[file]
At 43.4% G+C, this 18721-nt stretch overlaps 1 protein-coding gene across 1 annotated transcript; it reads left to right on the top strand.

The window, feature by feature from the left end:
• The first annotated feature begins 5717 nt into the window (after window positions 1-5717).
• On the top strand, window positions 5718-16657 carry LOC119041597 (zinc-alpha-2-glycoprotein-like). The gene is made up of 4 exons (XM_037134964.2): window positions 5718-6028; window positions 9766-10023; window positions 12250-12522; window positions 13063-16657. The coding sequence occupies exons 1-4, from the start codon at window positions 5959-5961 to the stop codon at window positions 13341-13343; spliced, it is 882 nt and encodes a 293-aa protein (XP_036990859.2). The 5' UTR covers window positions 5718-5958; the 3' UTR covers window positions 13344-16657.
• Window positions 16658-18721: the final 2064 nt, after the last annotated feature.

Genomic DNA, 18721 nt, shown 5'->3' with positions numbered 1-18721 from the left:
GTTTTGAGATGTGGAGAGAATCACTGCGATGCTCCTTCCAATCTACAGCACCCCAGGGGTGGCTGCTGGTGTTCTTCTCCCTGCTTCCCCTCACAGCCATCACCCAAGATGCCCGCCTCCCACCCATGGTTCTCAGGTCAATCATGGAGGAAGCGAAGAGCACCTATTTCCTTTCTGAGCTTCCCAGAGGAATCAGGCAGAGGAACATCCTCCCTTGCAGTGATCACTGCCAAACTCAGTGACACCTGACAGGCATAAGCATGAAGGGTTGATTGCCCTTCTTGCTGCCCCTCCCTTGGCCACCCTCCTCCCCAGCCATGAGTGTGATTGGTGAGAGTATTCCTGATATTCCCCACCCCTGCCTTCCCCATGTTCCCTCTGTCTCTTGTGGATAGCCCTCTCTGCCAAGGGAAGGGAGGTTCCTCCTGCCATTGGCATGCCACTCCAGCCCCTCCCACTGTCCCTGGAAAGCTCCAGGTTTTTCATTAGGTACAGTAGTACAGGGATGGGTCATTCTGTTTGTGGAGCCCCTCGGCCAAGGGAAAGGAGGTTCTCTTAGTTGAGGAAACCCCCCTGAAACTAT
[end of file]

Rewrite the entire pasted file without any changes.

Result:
At 43.4% G+C, this 18721-nt stretch overlaps 1 protein-coding gene across 1 annotated transcript; it reads left to right on the top strand.

The window, feature by feature from the left end:
• The first annotated feature begins 5717 nt into the window (after window positions 1-5717).
• On the top strand, window positions 5718-16657 carry LOC119041597 (zinc-alpha-2-glycoprotein-like). The gene is made up of 4 exons (XM_037134964.2): window positions 5718-6028; window positions 9766-10023; window positions 12250-12522; window positions 13063-16657. The coding sequence occupies exons 1-4, from the start codon at window positions 5959-5961 to the stop codon at window positions 13341-13343; spliced, it is 882 nt and encodes a 293-aa protein (XP_036990859.2). The 5' UTR covers window positions 5718-5958; the 3' UTR covers window positions 13344-16657.
• Window positions 16658-18721: the final 2064 nt, after the last annotated feature.

Genomic DNA, 18721 nt, shown 5'->3' with positions numbered 1-18721 from the left:
GTTTTGAGATGTGGAGAGAATCACTGCGATGCTCCTTCCAATCTACAGCACCCCAGGGGTGGCTGCTGGTGTTCTTCTCCCTGCTTCCCCTCACAGCCATCACCCAAGATGCCCGCCTCCCACCCATGGTTCTCAGGTCAATCATGGAGGAAGCGAAGAGCACCTATTTCCTTTCTGAGCTTCCCAGAGGAATCAGGCAGAGGAACATCCTCCCTTGCAGTGATCACTGCCAAACTCAGTGACACCTGACAGGCATAAGCATGAAGGGTTGATTGCCCTTCTTGCTGCCCCTCCCTTGGCCACCCTCCTCCCCAGCCATGAGTGTGATTGGTGAGAGTATTCCTGATATTCCCCACCCCTGCCTTCCCCATGTTCCCTCTGTCTCTTGTGGATAGCCCTCTCTGCCAAGGGAAGGGAGGTTCCTCCTGCCATTGGCATGCCACTCCAGCCCCTCCCACTGTCCCTGGAAAGCTCCAGGTTTTTCATTAGGTACAGTAGTACAGGGATGGGTCATTCTGTTTGTGGAGCCCCTCGGCCAAGGGAAAGGAGGTTCTCTTAGTTGAGGAAACCCCCCTGAAACTAT